US3696252 *Nov 20, 1970Oct 3, 1972Motorola IncActive filter for selecting and controlling signals
US3946249 *May 11, 1973Mar 23, 1976Sony CorporationSignal control circuit
US4454609Oct 5, 1981Jun 12, 1984Signatron, Inc.Speech intelligibility enhancement
US4471171 *Feb 16, 1983Sep 11, 1984Robert Bosch GmbhDigital hearing aid and method
US4539526Jan 31, 1983Sep 3, 1985Dbx, Inc.Adaptive signal weighting system
US5083312Aug 1, 1989Jan 21, 1992Argosy Electronics, Inc.Programmable multichannel hearing aid with adaptive filter
US5170434Jun 28, 1991Dec 8, 1992Beltone Electronics CorporationHearing aid with improved noise discrimination
US5305420 *Sep 22, 1992Apr 19, 1994Nippon Hoso KyokaiMethod and apparatus for hearing assistance with speech speed control function
US5406633 *Nov 3, 1992Apr 11, 1995Auditory System Technologies, Inc.Hearing aid with permanently adjusted frequency response
US5459813Jun 23, 1993Oct 17, 1995R.G.A. & Associates, LtdPublic address intelligibility system
US5479560Oct 27, 1993Dec 26, 1995Technology Research Association Of Medical And Welfare ApparatusFormant detecting device and speech processing apparatus
US5553151Jun 15, 1994Sep 3, 1996Goldberg; HymanElectroacoustic speech intelligibility enhancement method and apparatus
US5796842Jun 7, 1996Aug 18, 1998That CorporationBTSC encoder
US6118879Mar 12, 1998Sep 12, 2000That CorporationBTSC encoder
US7110951 *Mar 3, 2000Sep 19, 2006Dorothy Lemelson, legal representativeSystem and method for enhancing speech intelligibility for the hearing impaired
DE3927765A1Aug 23, 1989Mar 29, 1990Beltone Electronics CorpHearing aid system - has feedback loop to control variable filter to reduce effect of noise
Non-Patent Citations
Reference
1Kretsinger, Elwood et. al: "The Use of Fast Limiting to Improve the Intelligibility of Speech in Noise," Speech Monographs, Mar. 1960.
2Licklider, J.C.: "Effects of Amplitude Distortion upon the Intelligibility of Speech," Journal of Acoustical Society of America, Oct. 1946.
3Thomas, Ian et. al.: "Intelligibility Enhancement Through Spectral Weighting," Proceedings of the 1972, IEEE Conference on Speech Communication and Processing.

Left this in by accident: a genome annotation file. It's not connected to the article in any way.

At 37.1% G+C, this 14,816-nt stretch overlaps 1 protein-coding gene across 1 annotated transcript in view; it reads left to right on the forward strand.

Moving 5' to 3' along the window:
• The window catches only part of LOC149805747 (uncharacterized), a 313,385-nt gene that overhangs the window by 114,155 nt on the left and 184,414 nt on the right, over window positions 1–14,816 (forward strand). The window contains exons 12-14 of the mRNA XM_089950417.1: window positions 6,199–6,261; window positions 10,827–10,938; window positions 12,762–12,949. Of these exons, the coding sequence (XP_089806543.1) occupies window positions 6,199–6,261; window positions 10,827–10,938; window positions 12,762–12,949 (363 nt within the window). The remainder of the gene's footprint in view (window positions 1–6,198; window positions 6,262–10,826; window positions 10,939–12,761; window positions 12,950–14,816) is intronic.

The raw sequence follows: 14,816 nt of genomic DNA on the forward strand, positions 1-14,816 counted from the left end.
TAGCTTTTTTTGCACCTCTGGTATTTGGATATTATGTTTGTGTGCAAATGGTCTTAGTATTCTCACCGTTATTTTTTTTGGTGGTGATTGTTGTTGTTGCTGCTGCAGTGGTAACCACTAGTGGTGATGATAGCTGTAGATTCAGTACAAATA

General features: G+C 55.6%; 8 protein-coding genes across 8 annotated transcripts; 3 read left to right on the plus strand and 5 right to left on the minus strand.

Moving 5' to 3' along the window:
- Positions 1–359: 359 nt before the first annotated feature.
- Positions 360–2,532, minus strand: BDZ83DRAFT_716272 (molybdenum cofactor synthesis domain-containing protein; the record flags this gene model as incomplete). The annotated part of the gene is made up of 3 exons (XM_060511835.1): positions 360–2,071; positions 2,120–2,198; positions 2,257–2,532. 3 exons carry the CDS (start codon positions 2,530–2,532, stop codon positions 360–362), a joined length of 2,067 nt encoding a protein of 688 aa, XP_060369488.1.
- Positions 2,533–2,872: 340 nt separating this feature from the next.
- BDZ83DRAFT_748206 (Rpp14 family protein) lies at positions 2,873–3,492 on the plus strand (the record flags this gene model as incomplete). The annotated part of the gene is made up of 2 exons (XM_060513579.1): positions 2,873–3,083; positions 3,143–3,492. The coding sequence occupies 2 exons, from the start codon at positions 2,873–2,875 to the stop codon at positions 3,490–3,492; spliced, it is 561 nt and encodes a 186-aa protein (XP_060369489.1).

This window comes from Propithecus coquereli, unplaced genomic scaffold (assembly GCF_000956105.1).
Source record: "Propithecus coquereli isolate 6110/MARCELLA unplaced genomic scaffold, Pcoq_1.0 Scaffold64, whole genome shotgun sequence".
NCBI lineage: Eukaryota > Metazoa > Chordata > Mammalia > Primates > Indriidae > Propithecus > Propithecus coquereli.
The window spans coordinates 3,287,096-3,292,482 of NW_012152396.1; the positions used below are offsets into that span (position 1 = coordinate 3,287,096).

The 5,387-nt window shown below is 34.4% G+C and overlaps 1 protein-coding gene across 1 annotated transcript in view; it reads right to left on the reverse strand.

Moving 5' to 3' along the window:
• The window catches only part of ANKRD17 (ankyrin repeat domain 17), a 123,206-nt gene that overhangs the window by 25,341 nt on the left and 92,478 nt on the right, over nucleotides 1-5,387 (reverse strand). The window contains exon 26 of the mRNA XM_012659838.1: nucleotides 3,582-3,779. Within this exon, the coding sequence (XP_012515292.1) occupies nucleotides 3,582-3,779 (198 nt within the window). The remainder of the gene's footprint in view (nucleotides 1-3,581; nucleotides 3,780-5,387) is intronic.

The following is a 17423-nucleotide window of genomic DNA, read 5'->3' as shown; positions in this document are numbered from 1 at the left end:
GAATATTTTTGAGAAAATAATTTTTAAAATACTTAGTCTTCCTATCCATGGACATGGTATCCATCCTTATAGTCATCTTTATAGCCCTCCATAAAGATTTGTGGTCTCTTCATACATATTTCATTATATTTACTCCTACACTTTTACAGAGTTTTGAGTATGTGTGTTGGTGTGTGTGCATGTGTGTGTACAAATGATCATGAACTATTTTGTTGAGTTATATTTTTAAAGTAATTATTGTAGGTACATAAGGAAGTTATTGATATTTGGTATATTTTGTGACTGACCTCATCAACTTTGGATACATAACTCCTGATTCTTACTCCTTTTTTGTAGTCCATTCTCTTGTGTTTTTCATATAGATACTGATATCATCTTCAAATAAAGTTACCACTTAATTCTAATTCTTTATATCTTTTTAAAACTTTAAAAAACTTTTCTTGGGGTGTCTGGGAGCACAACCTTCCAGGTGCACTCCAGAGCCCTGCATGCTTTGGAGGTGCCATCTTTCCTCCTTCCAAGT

4Thomas, Ian et. al.: "The Intelligibility of Filtered-Clipped Speech in Noise," The Journal of the Audio Engineering Society, Jun. 1970.
Referenced by
Citing PatentFiling datePublication dateApplicantTitle
US7664197 *Feb 23, 2005Feb 16, 2010Sanyo Electric Co., Ltd.AM receiving circuit
US8094847 *Jan 16, 2009Jan 10, 2012Phonak AgMethod for manufacturing acoustical devices and for reducing especially wind disturbances
US8553897Jul 23, 2009Oct 8, 2013Dean Robert Gary AndersonMethod and apparatus for directional acoustic fitting of hearing aids
US8879745Oct 8, 2010Nov 4, 2014Dean Robert Gary Anderson As Trustee Of The D/L Anderson Family TrustMethod of deriving individualized gain compensation curves for hearing aid fitting
US8942397Nov 15, 2012Jan 27, 2015Dean Robert Gary AndersonMethod and apparatus for adding audible noise with time varying volume to audio devices
US9101299Aug 23, 2010Aug 11, 2015Dean Robert Gary Anderson As Trustee Of The D/L Anderson Family TrustHearing aids configured for directional acoustic fitting
WO2013074955A1 *Nov 16, 2012May 23, 2013Anderson, Dean Robert Gary, As Trustee Of The D/L Anderson Family TrustMethod and apparatus for adding audible noise with time varying volume to audio devices
Classifications
U.S. Classification704/225, 704/270, 704/200, 704/E21.009
International ClassificationG10L21/0232, G10L21/02, G10L13/00, H04R3/04, H04S7/00
Cooperative ClassificationH04R2225/43, G10L21/0232, G10L21/0364
European ClassificationG10L21/02A4
Legal Events
DateCodeEventDescription
Jul 22, 2002ASAssignment
Owner name: MICRONAS GMBH, GERMANY
Free format text: ASSIGNMENT OF ASSIGNORS INTEREST;ASSIGNOR:VIERTHALER, MATTHIAS;REEL/FRAME:013118/0610
Effective date: 20020629
May 28, 2010ASAssignment
Owner name: TRIDENT MICROSYSTEMS (FAR EAST) LTD.,CAYMAN ISLAND
Free format text: ASSIGNMENT OF ASSIGNORS INTEREST;ASSIGNOR:MICRONAS GMBH;REEL/FRAME:024456/0453
Effective date: 20100408
Owner name: TRIDENT MICROSYSTEMS (FAR EAST) LTD., CAYMAN ISLAN
Free format text: ASSIGNMENT OF ASSIGNORS INTEREST;ASSIGNOR:MICRONAS GMBH;REEL/FRAME:024456/0453
Effective date: 20100408
Apr 9, 2012REMIMaintenance fee reminder mailed
Apr 25, 2012SULPSurcharge for late payment
Apr 25, 2012FPAYFee payment
Year of fee payment: 4
May 3, 2012ASAssignment
Owner name: ENTROPIC COMMUNICATIONS, INC., CALIFORNIA
Free format text: ASSIGNMENT OF ASSIGNORS INTEREST;ASSIGNORS:TRIDENT MICROSYSTEMS, INC.;TRIDENT MICROSYSTEMS (FAR EAST) LTD.;REEL/FRAME:028153/0530
Effective date: 20120411
May 18, 2015ASAssignment
Owner name: ENTROPIC COMMUNICATIONS, INC., CALIFORNIA
Free format text: MERGER AND CHANGE OF NAME;ASSIGNORS:EXCALIBUR ACQUISITION CORPORATION;ENTROPIC COMMUNICATIONS, INC.;ENTROPIC COMMUNICATIONS, INC.;REEL/FRAME:035706/0267
Effective date: 20150430
May 19, 2015ASAssignment
Owner name: ENTROPIC COMMUNICATIONS, LLC, CALIFORNIA
Free format text: MERGER AND CHANGE OF NAME;ASSIGNORS:ENTROPIC COMMUNICATIONS, INC.;EXCALIBUR SUBSIDIARY, LLC;ENTROPIC COMMUNICATIONS, LLC;REEL/FRAME:035717/0628
Effective date: 20150430